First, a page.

Looking Backward 2000-1887 Background

Looking Backward 2000-1887 Background

The Utopian Novel has always meant big time readership for those writers capable of coming up with something unique to say about a perfect society. Of course, even better is the anti-utopian bleakness of Dystopian Novel. Overdone by half in the era of Katniss, true, but in the hands of a good writer…

Sir Thomas More—man, that guy really was a man for all season!—is credited with giving the Utopian Novel genre its name. Because, of course, he was the author of the book titled Utopia. Anyone today who picks up More’s tome and flips through it will quickly realize that his idea of the ideal society is about as appealing to the average person as that utopian ideal of fembots in the first movie version of The Stepford Wives where all these hot chicks allegedly under the control of their masters are walking around not in string bikinis like anyone would expect, but 19th century ankle-length dresses! No, if you really want to flip through a book that can authentically be described as the prototype for those distinctively 20th century American concepts of utopia, you need only track down a copy of Edward Bellamy’s 1888 work Looking Backward: 2000-1887.

Here’s a fun game to play one day when you get bored: try to track down how many books belonging to the Utopian Novel genre were bestsellers following World War II. Not coincidentally, it was right around the end of World War I that dystopian novels started becoming popular and once the horrors of genocide and other Nazi ideas of what fun it would be to test the limits of just how black the human heart can get became public knowledge, the dystopian genre kicked into high gear and the optimistic stories of humans finding a way to live together in peace and harmony became fodder for parody.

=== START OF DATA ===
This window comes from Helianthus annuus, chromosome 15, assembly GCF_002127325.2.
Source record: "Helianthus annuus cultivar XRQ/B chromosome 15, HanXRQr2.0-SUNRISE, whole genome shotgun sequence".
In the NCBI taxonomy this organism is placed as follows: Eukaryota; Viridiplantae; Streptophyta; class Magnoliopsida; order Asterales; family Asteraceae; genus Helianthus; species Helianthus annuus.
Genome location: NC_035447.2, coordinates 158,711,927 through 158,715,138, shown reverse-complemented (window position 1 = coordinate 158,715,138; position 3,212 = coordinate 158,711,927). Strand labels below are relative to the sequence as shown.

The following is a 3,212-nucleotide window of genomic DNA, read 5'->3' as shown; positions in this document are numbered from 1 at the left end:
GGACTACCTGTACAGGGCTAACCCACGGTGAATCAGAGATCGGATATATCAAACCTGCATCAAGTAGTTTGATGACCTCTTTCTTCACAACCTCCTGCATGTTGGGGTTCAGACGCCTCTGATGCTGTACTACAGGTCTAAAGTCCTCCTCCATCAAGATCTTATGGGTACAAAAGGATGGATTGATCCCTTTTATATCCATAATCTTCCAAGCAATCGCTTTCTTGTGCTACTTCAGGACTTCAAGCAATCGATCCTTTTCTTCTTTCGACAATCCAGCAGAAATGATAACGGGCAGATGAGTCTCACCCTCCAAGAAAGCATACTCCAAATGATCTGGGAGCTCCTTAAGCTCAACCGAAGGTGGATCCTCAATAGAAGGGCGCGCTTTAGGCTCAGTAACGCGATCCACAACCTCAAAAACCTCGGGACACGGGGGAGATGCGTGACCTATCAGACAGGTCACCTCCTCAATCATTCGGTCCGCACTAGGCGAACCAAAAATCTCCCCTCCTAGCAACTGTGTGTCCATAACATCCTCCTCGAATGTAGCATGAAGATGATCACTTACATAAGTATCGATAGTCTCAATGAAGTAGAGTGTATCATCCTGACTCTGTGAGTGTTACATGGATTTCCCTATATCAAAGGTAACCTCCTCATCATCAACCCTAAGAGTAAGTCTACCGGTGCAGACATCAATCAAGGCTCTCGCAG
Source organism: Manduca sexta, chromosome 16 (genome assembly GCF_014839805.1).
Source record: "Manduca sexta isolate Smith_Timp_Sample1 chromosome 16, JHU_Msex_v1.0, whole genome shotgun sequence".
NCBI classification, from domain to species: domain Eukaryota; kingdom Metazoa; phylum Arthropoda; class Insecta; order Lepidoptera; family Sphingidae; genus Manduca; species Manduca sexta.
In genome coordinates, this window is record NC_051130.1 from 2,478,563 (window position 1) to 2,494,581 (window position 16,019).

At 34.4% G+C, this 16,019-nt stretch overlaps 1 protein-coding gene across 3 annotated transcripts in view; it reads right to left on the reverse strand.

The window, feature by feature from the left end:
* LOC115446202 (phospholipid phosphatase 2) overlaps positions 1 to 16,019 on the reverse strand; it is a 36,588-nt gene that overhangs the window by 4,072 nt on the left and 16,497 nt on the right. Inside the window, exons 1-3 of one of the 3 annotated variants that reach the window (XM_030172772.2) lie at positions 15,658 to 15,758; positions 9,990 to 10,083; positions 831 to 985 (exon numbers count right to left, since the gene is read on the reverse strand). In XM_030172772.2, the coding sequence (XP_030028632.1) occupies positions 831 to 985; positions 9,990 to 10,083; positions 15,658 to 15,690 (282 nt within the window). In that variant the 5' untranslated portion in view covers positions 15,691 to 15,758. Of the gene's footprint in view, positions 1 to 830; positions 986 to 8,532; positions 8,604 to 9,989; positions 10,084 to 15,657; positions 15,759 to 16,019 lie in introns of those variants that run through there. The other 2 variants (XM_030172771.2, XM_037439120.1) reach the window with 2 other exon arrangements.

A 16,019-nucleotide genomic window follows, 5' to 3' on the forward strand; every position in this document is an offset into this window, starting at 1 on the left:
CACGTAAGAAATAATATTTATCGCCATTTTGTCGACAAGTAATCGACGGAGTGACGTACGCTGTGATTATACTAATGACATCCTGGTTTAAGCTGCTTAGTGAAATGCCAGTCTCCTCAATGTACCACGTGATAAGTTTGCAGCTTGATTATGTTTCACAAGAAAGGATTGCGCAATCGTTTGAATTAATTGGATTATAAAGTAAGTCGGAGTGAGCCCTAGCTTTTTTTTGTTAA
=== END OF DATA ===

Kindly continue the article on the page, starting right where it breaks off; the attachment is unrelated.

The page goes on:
All those clockwork oranges living in the brave new world of 1984 took center stage, thus allowing Edward Bellamy’s novel to disappear just long enough for its dormancy to allow a dramatic comeback. The comeback would have to wait until the 21st century when its vision of the perfect society seemed more at ease. Why? Well, because it touches upon issues such as the right to keep and bear arms, but only if you are an active member of the Worker’s Army. So, in other words, Bellamy’s utopian vision is one actually based upon all the words contained in the Second Amendment, not just the one clause that NRA members pretend is the full extent of the legislation. Bellamy posits the notion that a perfect utopian ideal will depend to one degree or another on a well-regulated militia capable of keeping it from falling to outside interests.

That fact alone should indicate that Looking Backward: 2000-1887 is hardly a conservative polemic about what a perfect world would be. The Worker’s Army is there to protect what is, after all, one of the few common themes running throughout almost all of Utopian fiction: a system of government that rejects the selfish immaturity of capitalism while embracing the mature understanding of democratic socialism. What Bellamy offers is a collectivist concept of paradise among humans living together that reflects the socialist ideals sweeping its away across America at the time he wrote his book.

Of course, what is really fascinating is the prescience shown by Bellamy. If the author was not in contact with American economist Thorstein Veblen, he should have been because they both peered deep into America’s future and saw the rise of a capitalist system based not on production but consumption. Consumption of a conspicuous nature. Among the elements to be found in Looking Backward that have at least a tangential relationship with the world of the 21st century are the invention of debit cards, warehouse stores like Sam’s Club and CostCo, cable entertainment in the home and the medicalization of treating criminal behavior. What we take for granted today must have read like thrilling science fiction to readers of the last 19th century. No wonder Looking Backward: 2000-1887 was at one time being outsole in the novel section of American bookstores by only Uncle Tom’s Cabin and Ben-Hur.

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